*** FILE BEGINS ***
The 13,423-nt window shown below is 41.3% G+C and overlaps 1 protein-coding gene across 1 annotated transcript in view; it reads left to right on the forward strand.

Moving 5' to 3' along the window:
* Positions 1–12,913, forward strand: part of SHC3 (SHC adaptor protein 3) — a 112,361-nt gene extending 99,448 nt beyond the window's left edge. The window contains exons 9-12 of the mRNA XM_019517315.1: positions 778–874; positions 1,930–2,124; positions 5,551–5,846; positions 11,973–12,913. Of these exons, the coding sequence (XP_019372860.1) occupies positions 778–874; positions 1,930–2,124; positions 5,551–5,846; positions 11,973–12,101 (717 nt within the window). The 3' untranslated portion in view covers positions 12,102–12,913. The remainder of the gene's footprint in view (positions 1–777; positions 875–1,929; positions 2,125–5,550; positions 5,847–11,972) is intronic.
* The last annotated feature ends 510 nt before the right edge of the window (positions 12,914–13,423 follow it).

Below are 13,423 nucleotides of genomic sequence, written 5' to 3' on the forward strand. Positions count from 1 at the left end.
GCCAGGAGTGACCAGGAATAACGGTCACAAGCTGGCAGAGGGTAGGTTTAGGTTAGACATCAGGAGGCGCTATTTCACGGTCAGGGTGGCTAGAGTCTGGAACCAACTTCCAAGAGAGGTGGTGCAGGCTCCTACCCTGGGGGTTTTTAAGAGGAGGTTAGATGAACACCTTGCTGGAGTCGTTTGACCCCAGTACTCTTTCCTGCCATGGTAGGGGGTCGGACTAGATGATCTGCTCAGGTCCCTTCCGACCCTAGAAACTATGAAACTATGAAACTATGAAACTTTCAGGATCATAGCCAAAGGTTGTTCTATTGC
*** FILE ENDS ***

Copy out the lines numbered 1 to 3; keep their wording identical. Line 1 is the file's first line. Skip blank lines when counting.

The 13,423-nt window shown below is 41.3% G+C and overlaps 1 protein-coding gene across 1 annotated transcript in view; it reads left to right on the forward strand.

Moving 5' to 3' along the window:
* Positions 1–12,913, forward strand: part of SHC3 (SHC adaptor protein 3) — a 112,361-nt gene extending 99,448 nt beyond the window's left edge. The window contains exons 9-12 of the mRNA XM_019517315.1: positions 778–874; positions 1,930–2,124; positions 5,551–5,846; positions 11,973–12,913. Of these exons, the coding sequence (XP_019372860.1) occupies positions 778–874; positions 1,930–2,124; positions 5,551–5,846; positions 11,973–12,101 (717 nt within the window). The 3' untranslated portion in view covers positions 12,102–12,913. The remainder of the gene's footprint in view (positions 1–777; positions 875–1,929; positions 2,125–5,550; positions 5,847–11,972) is intronic.